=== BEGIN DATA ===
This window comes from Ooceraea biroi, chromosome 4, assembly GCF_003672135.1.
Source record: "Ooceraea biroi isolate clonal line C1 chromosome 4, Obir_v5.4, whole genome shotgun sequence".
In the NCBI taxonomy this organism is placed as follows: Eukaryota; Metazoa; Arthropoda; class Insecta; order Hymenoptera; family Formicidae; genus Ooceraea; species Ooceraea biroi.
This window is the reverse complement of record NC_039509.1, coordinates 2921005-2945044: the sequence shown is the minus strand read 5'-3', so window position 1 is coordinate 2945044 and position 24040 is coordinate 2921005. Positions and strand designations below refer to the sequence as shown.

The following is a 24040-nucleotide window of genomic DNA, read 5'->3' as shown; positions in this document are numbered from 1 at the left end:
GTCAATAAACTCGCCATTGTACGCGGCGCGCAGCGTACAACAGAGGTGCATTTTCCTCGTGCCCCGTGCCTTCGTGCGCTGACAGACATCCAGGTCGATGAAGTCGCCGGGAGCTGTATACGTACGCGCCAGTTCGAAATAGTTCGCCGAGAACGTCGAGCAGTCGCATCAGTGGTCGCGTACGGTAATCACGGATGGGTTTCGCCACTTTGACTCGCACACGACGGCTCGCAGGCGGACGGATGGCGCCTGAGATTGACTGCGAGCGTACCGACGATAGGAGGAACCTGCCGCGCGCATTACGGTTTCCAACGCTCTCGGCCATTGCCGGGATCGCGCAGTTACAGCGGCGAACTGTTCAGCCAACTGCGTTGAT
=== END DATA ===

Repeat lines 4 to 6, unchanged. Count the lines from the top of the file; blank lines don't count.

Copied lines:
This window is the reverse complement of record NC_039509.1, coordinates 2921005-2945044: the sequence shown is the minus strand read 5'-3', so window position 1 is coordinate 2945044 and position 24040 is coordinate 2921005. Positions and strand designations below refer to the sequence as shown.

The following is a 24040-nucleotide window of genomic DNA, read 5'->3' as shown; positions in this document are numbered from 1 at the left end:
GTCAATAAACTCGCCATTGTACGCGGCGCGCAGCGTACAACAGAGGTGCATTTTCCTCGTGCCCCGTGCCTTCGTGCGCTGACAGACATCCAGGTCGATGAAGTCGCCGGGAGCTGTATACGTACGCGCCAGTTCGAAATAGTTCGCCGAGAACGTCGAGCAGTCGCATCAGTGGTCGCGTACGGTAATCACGGATGGGTTTCGCCACTTTGACTCGCACACGACGGCTCGCAGGCGGACGGATGGCGCCTGAGATTGACTGCGAGCGTACCGACGATAGGAGGAACCTGCCGCGCGCATTACGGTTTCCAACGCTCTCGGCCATTGCCGGGATCGCGCAGTTACAGCGGCGAACTGTTCAGCCAACTGCGTTGAT